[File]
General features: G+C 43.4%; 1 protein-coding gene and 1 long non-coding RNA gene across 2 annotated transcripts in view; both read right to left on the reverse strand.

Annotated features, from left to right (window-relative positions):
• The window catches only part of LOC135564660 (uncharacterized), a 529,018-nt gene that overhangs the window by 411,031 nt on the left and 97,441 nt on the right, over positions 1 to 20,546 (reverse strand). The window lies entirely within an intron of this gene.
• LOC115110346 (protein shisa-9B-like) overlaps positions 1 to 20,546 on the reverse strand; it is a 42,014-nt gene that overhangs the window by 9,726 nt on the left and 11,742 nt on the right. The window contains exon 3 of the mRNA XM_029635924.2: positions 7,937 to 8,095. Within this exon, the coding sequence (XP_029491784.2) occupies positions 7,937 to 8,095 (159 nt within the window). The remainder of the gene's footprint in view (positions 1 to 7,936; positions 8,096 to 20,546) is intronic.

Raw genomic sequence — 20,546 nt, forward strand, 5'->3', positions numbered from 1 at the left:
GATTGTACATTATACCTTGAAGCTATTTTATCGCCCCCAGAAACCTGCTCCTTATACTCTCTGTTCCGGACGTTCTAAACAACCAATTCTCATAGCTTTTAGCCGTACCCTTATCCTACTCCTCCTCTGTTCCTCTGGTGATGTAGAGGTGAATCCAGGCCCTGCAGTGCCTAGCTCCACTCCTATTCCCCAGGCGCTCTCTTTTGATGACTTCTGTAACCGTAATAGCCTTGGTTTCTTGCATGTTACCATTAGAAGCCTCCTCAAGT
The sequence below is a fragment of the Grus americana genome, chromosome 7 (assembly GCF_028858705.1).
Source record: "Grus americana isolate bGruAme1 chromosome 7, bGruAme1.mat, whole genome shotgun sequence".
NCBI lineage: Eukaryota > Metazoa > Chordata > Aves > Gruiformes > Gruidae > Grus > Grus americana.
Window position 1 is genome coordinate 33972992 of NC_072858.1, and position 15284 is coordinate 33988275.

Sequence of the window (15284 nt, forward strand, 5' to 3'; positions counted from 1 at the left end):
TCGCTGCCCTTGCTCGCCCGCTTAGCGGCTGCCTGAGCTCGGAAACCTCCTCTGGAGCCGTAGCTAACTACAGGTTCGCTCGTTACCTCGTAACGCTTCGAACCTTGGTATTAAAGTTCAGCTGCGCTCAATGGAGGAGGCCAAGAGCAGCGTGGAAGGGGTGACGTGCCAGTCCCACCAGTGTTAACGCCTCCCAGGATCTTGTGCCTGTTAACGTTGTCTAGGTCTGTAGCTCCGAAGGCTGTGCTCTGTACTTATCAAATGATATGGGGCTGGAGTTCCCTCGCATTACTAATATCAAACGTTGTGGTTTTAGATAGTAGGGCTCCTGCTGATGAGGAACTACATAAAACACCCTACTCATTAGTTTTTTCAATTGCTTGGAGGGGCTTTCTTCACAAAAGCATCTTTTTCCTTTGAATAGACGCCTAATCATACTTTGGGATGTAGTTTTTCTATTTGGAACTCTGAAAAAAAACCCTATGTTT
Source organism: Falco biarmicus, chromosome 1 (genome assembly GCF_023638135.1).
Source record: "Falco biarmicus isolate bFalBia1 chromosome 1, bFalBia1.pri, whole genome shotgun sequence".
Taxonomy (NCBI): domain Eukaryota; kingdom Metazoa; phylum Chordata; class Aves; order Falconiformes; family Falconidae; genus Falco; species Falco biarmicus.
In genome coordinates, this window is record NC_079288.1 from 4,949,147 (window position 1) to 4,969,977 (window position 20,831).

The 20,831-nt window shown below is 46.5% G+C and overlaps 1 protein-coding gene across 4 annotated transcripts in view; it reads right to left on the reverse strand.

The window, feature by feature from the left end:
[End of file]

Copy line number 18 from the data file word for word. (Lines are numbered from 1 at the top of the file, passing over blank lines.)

The window, feature by feature from the left end: